The Heating, Air-conditioning and Refrigeration Distributors International said members had a “rough December” when it came to sales.

The association reported that the North American HVACR average distributor sales for December 2011 were down 12.2 percent from record growth in December 2010. This could be attributed to federal tax credit expirations, HARDI said.

This is also the second consecutive month of decline after 12 straight months of growth, according to HARDI. HARDI distributors’ annual growth rate fell below 5 percent for the first time all year. HARDI’s monthly Targeted and Regional Economic News for Distribution Strategies (TRENDS) report showed declines in all seven U.S. regions, but each U.S. region ended 2011 overall in the positive. The opposite was true for Canada, which was the only HARDI region to see growth in December, but not enough to pull 2011 to the positive. U.S.-only distributor sales were down 12.5 percent for the month.

HARDI officials said that a sign for optimism in 2012 is that all eight HARDI regions reported higher inventory levels than the same time last year.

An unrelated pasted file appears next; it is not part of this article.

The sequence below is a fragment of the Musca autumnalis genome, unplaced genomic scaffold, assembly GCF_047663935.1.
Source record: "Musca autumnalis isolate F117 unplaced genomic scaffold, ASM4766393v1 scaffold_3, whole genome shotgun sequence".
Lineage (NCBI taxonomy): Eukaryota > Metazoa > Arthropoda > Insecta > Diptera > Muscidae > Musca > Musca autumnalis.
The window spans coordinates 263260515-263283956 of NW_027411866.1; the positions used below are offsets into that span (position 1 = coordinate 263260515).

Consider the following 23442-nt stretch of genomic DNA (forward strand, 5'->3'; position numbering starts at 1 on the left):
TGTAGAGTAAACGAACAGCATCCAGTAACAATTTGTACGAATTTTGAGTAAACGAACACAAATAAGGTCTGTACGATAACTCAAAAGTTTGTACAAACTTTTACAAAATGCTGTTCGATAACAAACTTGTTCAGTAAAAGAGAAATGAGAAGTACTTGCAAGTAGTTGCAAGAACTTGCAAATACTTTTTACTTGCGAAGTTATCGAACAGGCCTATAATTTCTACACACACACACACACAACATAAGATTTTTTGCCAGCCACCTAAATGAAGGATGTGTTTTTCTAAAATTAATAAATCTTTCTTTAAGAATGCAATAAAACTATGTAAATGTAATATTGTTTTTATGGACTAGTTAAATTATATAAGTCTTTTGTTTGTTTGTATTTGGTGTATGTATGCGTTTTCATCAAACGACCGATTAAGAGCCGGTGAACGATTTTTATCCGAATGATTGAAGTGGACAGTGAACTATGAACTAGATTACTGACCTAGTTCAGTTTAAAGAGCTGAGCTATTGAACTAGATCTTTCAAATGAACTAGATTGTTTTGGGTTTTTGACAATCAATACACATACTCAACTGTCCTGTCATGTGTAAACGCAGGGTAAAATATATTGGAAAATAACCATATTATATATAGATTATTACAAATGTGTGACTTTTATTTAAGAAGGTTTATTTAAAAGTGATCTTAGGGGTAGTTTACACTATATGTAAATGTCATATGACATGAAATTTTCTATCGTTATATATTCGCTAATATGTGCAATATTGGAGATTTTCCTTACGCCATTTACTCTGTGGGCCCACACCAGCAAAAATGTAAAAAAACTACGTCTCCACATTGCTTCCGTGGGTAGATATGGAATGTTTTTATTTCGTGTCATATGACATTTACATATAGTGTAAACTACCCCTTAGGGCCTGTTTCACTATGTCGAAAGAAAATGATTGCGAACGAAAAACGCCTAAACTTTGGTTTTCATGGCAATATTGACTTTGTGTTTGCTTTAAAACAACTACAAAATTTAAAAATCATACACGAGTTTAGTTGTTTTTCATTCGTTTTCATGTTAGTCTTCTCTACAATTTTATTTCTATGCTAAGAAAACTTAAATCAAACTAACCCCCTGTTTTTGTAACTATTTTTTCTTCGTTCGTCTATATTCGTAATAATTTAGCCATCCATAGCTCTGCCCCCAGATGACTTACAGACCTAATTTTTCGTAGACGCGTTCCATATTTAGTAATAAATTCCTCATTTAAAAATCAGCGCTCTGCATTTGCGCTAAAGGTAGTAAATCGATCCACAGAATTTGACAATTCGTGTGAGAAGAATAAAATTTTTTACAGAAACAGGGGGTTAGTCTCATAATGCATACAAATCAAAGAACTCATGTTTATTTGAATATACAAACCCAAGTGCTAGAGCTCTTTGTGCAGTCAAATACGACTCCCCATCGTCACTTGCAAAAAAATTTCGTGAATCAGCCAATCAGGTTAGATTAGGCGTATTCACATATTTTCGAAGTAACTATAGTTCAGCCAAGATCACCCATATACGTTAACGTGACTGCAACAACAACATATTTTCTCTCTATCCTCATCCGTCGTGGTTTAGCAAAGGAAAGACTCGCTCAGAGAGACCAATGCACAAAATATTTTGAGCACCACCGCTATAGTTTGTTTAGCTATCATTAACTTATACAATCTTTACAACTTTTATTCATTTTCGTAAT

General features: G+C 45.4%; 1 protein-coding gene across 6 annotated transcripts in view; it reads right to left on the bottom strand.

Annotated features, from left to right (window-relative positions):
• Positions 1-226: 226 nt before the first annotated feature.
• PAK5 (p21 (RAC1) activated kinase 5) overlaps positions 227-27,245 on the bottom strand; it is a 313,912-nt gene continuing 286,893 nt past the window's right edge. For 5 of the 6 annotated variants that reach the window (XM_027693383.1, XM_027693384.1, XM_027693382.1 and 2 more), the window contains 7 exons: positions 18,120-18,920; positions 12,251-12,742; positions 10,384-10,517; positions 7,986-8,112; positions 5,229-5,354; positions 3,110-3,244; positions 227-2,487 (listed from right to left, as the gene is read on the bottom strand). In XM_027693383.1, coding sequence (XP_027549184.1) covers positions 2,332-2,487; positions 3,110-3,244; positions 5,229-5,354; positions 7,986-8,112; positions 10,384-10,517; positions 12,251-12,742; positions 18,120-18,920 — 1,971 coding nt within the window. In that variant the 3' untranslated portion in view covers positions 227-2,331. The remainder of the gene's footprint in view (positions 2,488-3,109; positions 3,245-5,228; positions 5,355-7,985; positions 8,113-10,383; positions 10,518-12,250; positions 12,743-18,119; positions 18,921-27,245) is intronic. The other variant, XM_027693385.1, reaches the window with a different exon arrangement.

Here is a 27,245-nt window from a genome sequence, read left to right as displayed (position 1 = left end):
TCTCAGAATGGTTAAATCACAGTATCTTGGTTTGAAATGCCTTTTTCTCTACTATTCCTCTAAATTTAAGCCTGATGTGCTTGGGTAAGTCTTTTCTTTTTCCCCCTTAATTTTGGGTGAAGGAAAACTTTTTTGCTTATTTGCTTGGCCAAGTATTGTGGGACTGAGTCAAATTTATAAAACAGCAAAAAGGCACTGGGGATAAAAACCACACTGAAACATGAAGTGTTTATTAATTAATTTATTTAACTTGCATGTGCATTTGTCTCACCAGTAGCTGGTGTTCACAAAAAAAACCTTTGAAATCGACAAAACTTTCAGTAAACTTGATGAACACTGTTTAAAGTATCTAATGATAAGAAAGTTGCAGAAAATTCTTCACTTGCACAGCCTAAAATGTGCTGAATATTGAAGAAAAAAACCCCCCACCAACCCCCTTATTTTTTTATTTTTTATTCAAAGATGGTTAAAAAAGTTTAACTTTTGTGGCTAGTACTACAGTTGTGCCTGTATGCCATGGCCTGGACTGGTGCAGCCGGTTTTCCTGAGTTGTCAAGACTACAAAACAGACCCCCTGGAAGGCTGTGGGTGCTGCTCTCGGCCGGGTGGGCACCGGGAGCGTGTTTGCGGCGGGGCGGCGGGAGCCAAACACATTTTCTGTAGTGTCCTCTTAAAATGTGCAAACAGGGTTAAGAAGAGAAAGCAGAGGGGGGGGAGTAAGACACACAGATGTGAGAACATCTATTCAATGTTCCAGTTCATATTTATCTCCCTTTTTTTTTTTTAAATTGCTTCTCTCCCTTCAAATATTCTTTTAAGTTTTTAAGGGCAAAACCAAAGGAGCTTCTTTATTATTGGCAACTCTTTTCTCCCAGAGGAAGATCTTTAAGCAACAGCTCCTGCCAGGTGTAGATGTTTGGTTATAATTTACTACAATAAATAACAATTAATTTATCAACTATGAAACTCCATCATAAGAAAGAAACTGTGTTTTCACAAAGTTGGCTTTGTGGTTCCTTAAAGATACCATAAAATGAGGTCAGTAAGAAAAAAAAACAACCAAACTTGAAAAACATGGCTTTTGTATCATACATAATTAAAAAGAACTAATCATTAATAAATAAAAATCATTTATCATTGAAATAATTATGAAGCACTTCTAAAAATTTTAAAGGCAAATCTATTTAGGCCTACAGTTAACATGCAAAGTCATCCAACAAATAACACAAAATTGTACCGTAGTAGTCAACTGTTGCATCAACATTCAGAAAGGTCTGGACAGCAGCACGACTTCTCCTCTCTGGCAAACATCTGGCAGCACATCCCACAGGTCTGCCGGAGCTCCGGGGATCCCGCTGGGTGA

“December was a difficult month for distributors,” said HARDI economist Andrew Duguay. “Average sales for the month were 12.2 percent lower than December of 2010. Eighty percent of distributors reported that their sales in December were lower than last year. The clear cause of the poor year-over-year comparisons is the $1,500 energy-efficiency tax credit expiration at the end of last December, causing a boost in sales as people rushed to buy units and claim the credit. December weather was also seasonably mild throughout the majority of the U.S., which may have caused a minor, short-term shifting of consumer habits in heating equipment purchases.”

Days of sales outstanding, a measure of how quickly customers pay their bills, snapped a four-month decline with very modest improvement in December. Distributor productivity reflected by sales per employee backtracked for the sixth consecutive month, down 5 percent from last month and nearly 30 percent from its July peak.

“Last February we forecasted 5 percent growth for HARDI distributors in 2011 having already seen nearly across-the-board price increases,” said HARDI Executive Vice President and COO Talbot Gee. “But unfortunately, the market failed to outpace those price increases and ended on a disappointing note. We knew the fourth quarter comparisons were going to be tough, and our average December declines still significantly outperformed the 30 percent-plus declines we saw in equipment volumes.”